As we enter into the middle of our time here at ECHO, I feel pleasantly exhausted. I walked into this trip with few expectations and little knowledge about what life on the farm would entail, but feel overwhelmed with all that I have learned and experienced. As I let go of the worries and stresses of back home and immerse myself in the dirt and life of the earth, I am continually brought back to Genesis 3 when God tells Adam that through hard work and the sweat of his brow he will eat from the ground. I have read this chapter many times and have never quite experienced it in its true form until this week.
Outdoor work is not easy work. The weeds reappear, your hands get dirty, the sun hides behind the clouds, and the outcome can be less than ideal. While this can feel discouraging and frustrating I have been struck more with the beauty that comes from good work. After a long morning of weeding and pruning in the pouring rain, I am able to look at the plot of land and see all that was accomplished and how the toil of our hands has brought life to an overgrown garden.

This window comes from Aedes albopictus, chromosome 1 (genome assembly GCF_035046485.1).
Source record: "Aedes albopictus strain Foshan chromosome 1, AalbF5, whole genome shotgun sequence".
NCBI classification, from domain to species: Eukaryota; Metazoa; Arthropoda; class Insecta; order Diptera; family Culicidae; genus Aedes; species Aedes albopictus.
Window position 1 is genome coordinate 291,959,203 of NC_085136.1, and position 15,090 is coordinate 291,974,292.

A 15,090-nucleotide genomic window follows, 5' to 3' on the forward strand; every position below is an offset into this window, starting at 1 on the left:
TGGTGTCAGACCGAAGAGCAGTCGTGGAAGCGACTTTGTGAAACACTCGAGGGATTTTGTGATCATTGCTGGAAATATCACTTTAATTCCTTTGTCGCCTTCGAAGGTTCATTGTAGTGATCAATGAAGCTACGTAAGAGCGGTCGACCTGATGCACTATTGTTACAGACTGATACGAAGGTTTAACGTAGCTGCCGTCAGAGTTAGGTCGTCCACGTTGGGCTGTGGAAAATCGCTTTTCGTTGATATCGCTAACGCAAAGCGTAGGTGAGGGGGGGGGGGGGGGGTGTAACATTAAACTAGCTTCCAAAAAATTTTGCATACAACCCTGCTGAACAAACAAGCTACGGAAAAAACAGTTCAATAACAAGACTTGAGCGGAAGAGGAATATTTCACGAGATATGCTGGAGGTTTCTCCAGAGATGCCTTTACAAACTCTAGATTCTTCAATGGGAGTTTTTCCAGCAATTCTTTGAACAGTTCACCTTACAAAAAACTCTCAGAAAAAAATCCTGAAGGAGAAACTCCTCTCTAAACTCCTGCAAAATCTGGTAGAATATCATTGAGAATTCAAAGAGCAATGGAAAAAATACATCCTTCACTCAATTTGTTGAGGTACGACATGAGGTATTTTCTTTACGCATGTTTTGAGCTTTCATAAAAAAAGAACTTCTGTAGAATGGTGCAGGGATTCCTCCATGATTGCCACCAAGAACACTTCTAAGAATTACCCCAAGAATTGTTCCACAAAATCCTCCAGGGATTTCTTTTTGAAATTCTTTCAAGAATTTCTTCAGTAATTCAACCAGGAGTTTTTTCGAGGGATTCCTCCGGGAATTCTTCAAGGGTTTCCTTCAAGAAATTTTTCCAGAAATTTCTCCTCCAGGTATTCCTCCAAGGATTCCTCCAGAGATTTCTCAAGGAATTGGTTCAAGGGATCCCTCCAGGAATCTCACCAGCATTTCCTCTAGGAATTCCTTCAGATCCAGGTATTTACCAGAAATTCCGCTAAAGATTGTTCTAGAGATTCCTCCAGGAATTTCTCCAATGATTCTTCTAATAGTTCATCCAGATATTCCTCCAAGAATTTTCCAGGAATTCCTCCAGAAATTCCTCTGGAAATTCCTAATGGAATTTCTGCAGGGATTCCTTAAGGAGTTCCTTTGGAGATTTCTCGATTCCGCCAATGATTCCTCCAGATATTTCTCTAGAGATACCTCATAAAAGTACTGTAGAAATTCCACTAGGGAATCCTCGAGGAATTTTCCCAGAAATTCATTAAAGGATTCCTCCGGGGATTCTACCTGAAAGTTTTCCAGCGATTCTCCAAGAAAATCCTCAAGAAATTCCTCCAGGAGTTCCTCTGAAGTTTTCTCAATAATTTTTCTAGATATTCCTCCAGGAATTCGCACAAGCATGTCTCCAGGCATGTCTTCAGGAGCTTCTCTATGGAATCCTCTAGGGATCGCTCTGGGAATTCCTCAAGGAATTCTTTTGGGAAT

Through the long and tedious research of trial and error, ECHO farmers are able to find solutions to agricultural problems in all climates and areas of the world. Through this hard work that seems mundane and tedious, we are making a small footprint in the life of someone else.
As we will soon be returning to Upland, I hope that this trip will transform my perspective of work and life around me. As I am among the trees and landscape of campus, I long to stop and take time to appreciate the work and care it takes to produce that life and the glory of God that is represented in its uniqueness and splendor. As I study, write papers, and complete assignments, I hope that I will focus on the beauty of doing work well for the glory of God instead of focusing on crossing things off my list. I hope that as I interact with the people in my life that I will be able to see how God is producing life in them, like he is on this farm and the world around us. That is my prayer, that this trip and all that it has taught me will not stay in Ft. Myers, but change my perspective and transcend my everyday life back in Indiana.